22/03/2013 14:32 GMT | Updated 22/05/2013 06:12 BST

How Pregnancy Has Changed Since I Was Pregnant

It all started with a surprise -the happiest kind of surprise, but the most life-changing, too: what they call in the business (for lack of a more technical term) an 'oops' pregnancy. Erik and I got married, and three months later - oops, I was pregnant.

Was my first reaction joy? Excitement? Nausea? A heady combination of all three? No - it was more along the lines of...panic. My mind reeled, my stomach churned with all the questions, all the worries - all the thoughts of gin-and-tonics, coffees, and assorted medications I'd unwittingly shared with my well-under-age embryo before discovering she existed.

If knowledge is powerful - and I believe it is, especially empowering when you're pregnant - I was definitely running on empty. Back in the days when pregnancy information came from a handful of books, an occasional newspaper article or well-meaning but misinformed mother-in-law, auntie, neighbour, or friend)- answers to my questions and reassurance for my concerns weren't easy to come by.

So, I became a mum on a mission - a mission to help expectant parents sleep better at night than Erik and I had. And literally two hours before I went into labour with Emma, I delivered the proposal for What to Expect When You're Expecting.

Pregnancy hasn't changed all that much in the 30 years since (it's still about 9 months long, you're still queasy and bloated and constipated) and neither have babies (they still don't come with instructions, they spend a good chunk of their days and nights crying, they still smell amazing). But the way expectant and new mums and dads experience their pregnancies has evolved - and how they access the information, the support, the empowerment that they crave has changed...a lot.

And today, there's an app for that. Make that, hundreds of apps, so parents can tap into information on the go. Message boards, Twitter and Facebook all allow mums to swap insights, experiences, and baby bump photo with other mums. Personally, I've exchanged posts and tweets with mums and dads from one end of the earth to the other - Cairo to Istanbul, London to Sydney and Singapore to South Africa. And if there's one message that resonates in each: no matter what a parent's socioeconomic, racial, religious, cultural, or geographical differences, the bond we share is so much greater than what divides us and at the end of the day - we all want what's best for our babies.

So what's trending among UK parents? Hashtag: technology. Pregnancy apps mean that information and support are always at your fingertips, no matter where you are. In a survey of 1,000 British mums we conducted for the launch of, we found (and no surprise here) that 45% of mums in the UK count apps as one of their most valuable resources during pregnancy.

And mum's the word on social media, too. It takes a mum to "get" a mum - and nobody knows this better than social networking mums. Today's mums can cast a wide social net - making hundreds, thousands, even millions of virtual fellow mum friends who are going through the same experience at the same time - through sites like Just knowing that you're not alone in what you're feeling (whether it's a seemingly random pregnancy symptom or frustration over a baby who won't take "sleep" for an answer) doesn't necessarily make those feelings go away - but it helps you cope with them so much more effectively.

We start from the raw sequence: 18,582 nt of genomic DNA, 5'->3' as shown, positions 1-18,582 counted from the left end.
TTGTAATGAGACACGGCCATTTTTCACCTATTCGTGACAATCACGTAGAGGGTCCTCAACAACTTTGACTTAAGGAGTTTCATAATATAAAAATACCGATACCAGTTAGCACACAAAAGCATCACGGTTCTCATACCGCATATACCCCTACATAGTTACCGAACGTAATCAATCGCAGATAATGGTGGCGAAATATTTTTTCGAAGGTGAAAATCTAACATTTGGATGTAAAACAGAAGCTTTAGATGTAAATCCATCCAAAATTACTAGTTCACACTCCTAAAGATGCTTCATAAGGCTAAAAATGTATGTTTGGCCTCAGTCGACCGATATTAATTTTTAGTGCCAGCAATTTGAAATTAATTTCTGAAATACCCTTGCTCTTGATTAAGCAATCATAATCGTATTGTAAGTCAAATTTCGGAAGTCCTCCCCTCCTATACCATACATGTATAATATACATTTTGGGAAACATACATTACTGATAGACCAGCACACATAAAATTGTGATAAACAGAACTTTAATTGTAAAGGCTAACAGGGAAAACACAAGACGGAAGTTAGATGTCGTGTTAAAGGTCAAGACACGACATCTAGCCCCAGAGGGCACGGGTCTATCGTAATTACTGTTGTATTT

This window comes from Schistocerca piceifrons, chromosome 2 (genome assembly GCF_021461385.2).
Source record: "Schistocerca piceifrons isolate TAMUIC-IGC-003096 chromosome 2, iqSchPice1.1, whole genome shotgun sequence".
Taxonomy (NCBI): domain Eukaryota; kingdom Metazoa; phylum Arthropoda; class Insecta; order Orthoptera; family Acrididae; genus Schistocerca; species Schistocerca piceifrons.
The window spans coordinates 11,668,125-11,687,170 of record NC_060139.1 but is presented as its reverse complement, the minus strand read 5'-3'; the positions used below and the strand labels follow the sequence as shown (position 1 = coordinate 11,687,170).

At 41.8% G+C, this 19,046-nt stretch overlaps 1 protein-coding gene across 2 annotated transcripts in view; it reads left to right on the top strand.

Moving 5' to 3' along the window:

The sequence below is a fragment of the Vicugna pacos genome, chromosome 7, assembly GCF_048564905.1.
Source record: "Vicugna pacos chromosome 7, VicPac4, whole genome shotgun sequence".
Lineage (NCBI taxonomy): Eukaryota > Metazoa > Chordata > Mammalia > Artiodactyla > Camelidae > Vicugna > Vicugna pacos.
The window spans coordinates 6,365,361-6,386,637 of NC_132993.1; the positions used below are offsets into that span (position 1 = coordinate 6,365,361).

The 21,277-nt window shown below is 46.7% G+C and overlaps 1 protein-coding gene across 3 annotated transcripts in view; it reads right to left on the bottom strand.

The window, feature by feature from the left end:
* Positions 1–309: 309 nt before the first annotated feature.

What else is trending among UK families? Dads. Our survey showed that mums, while still doing the lioness's share of parenting, aren't going it alone anymore - at least when it comes to all the many choices expectant and new parents have to make. In fact, 79% of couples say they share parenting decisions, compared to the 43% of respondents who feel their own parents did back in the day.

Childcare is more likely to be divided more equitably between parents too. Many of our mums commented that their partners are more involved than their dads were when they were growing up - and others noted that the shift towards greater sharing of the baby care workload is inevitable, given that most mums (as dads) are juggling parenthood with a career.

I'm often asked whether becoming a mum (or a dad) is different today than it was when my sweet little oops, Emma, made her way into the world - and into my tentative arms. Different today, now that Emma has her arms full of her first baby Lennox (still managing, of course, to use her one-handed iPhone skills to keep in touch with her WhatToExpect mama friends).

Different? In many ways. The same? In many more. Challenging and life-changing...mind-blowing and heart-melting...frustrating and fulfilling...exasperating and other words, the hardest job we'll ever love? Without a doubt.


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